A large number of studies related to the association between hearing loss and GJB2 variants in a broad range of populations have been published in the past few years. In general, the conclusions are limited by factors such as small sample sizes, lack of population-based ascertainment methods and lack of population descriptions. For example, a common source of ascertainment is hearing loss clinics; potential biases in this scenario include self-selection for clinic attendance, and under-ascertainment of mild or unilateral hearing loss. Ascertainment details are often not published, and reports often lack population descriptions including age, sex, and race/ethnicity. Comparison between studies is also limited by the differences in inclusion criteria, which have included all familial cases, recessive cases, sporadic cases, or all cases combined. However, despite the limitations, enough data have been amassed that we can begin to develop a picture of the relationship between GJB2 and hearing loss.

Given the extraordinary genetic heterogeneity of non-syndromic hearing loss, it was believed that no single gene would play a significant role in its etiology. So it was surprising to discover that sequence variations at the GJB2 locus account for up to 50% of cases of non-syndromic prelingual sensorineural hearing loss in some populations. While more than 90 alleles have been described in the literature, three account for the majority of GJB2-related hearing loss in studied populations: 167ΔT, 35ΔG and 235ΔC, the most common variant alleles in the Ashkenazi Jewish population(23,24), populations of northern European descent(25-32), and in the Korean(33) and Japanese(34-36) populations, respectively.

Figure 24-1 summarizes data from several sources and depicts the contribution of the GJB2 variants to hearing loss in several different populations around the world. The available population-specific epidemiological data consistently indicate population differences in two key measures that are important to determine the clinical validity of genetic testing: (1) the percent of cases of non-syndromic hearing loss that is associated with GJB2 variants, and (2) the population frequency of the different GJB2 alleles. For example, non-syndromic sensorineural hearing loss is associated with GJB2 variants in almost 50% of cases in Israel, but only 8% in Korea and 20% in Japan. Likewise, the 35ΔG allele accounts for about 10-20% of cases of non-syndromic hearing loss in persons of northern European descent, but about 30-40% of cases in Mediterranean regions.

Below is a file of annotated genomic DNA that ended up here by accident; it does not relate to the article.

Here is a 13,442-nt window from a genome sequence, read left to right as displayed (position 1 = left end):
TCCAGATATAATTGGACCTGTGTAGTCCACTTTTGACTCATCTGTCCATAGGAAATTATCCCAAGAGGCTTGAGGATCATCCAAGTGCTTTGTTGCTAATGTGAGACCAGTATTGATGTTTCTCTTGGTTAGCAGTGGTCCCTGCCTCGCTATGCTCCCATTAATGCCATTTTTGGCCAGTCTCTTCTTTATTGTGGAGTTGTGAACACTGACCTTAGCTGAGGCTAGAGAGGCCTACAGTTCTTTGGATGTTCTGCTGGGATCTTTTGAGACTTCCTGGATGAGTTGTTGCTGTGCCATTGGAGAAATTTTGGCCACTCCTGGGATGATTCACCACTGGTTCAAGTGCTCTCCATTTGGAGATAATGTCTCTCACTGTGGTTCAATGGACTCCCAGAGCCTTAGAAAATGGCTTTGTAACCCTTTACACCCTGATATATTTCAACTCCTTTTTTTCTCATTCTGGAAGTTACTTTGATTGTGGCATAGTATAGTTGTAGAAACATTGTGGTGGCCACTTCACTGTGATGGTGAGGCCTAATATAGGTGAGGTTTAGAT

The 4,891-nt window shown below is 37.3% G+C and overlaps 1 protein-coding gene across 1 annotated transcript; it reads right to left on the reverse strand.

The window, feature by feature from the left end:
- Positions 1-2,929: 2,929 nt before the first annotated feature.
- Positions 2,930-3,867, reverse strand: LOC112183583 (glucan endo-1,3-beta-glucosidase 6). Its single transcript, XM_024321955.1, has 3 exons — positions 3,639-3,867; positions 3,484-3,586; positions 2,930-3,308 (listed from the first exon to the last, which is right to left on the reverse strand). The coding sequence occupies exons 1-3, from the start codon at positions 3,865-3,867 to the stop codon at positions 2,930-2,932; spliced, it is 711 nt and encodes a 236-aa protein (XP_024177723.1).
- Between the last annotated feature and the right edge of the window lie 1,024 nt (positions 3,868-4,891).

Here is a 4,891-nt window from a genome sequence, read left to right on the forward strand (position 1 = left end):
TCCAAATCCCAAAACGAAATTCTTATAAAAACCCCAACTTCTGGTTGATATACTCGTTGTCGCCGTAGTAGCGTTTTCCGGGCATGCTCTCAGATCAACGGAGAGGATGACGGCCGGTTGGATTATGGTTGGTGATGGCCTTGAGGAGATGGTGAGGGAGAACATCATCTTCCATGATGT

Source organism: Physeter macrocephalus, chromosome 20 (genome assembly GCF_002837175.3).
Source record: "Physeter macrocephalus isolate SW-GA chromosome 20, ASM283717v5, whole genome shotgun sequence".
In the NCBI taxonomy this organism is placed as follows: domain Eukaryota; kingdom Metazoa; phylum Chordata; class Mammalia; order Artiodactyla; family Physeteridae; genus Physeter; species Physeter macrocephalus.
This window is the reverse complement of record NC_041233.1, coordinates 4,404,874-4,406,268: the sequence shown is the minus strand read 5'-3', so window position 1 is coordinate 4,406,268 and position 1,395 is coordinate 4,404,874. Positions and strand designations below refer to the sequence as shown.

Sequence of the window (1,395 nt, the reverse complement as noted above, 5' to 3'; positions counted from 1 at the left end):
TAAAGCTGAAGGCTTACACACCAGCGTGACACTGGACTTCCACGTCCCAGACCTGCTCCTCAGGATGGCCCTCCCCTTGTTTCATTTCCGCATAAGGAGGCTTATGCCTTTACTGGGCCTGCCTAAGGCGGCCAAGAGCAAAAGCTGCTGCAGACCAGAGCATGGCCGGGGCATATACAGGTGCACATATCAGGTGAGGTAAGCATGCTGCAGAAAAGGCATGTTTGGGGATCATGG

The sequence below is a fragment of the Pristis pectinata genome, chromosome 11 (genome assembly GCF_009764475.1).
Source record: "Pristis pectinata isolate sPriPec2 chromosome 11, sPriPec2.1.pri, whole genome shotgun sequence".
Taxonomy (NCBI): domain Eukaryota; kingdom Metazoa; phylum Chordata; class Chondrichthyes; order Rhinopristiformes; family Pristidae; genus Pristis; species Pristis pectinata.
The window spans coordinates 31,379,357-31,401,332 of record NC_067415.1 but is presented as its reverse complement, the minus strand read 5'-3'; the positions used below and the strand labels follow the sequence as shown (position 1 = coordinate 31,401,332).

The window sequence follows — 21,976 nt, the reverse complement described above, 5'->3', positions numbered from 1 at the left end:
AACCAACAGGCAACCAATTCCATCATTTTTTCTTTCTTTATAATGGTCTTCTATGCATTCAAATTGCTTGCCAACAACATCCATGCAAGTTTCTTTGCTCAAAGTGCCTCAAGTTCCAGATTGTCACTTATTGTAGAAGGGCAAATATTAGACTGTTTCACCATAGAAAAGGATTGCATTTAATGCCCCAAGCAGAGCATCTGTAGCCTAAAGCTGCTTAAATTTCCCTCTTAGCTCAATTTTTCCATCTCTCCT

Table 24-1 presents the contribution of GJB2 variants to non-syndromic hearing loss in several populations. The table presents both the percent of cases of hearing loss associated with GJB2 variants in general, as well as the percent of cases of hearing loss that are associated with the most common allele in that population. For example, in European and North American whites, 38% of individuals with hearing loss carry one or more GJB2 variant allele, but 34% of individuals with hearing loss carry one or more copies of 35ΔG. Thus, the 35ΔG allele accounts for the majority of variant alleles in this population.  In contrast, 50% of Ashkenazi Jewish individuals with hearing loss carry a GJB2 variant allele, but only 31% carry at least one copy of the 167ΔT variant. Thus, there is more allelic heterogeneity in the Ashkenazi Jewish population than there is among European and North American Whites. Table 24-1 also demonstrates that these alleles are not uncommon in the general population. The 235ΔC allele is carried by 1% of individuals in Korea and Japan, and the 35ΔG allele is carried by 1 in 50 Whites. In the Ashkenazi Jewish population, the 167ΔT allele may be carried by up to 8% of the general population.

In general, there is a lack of phenotype data related to the contribution of the less common GJB2 variants to hearing loss. In addition, because of the small numbers of individuals with mild, unilateral, and late-onset hearing loss included in studies, the potential involvement of GJB2 variants with the full spectrum of forms of hearing loss has not been fully assessed, particularly in the case of the less common variants.

GJB2 Variants and Age of Onset

To fully assess the relationship between GJB2 variants and age of onset, genotype data is needed on individuals with congenital (present at birth), non-congenital prelingual, postlingual, and late-onset (after age 30) hearing loss. In the absence of newborn hearing screening, hearing loss is usually not diagnosed until late infancy or early childhood. Thus, in most published studies, it is not possible to distinguish between congenital and non-congenital prelingual hearing loss.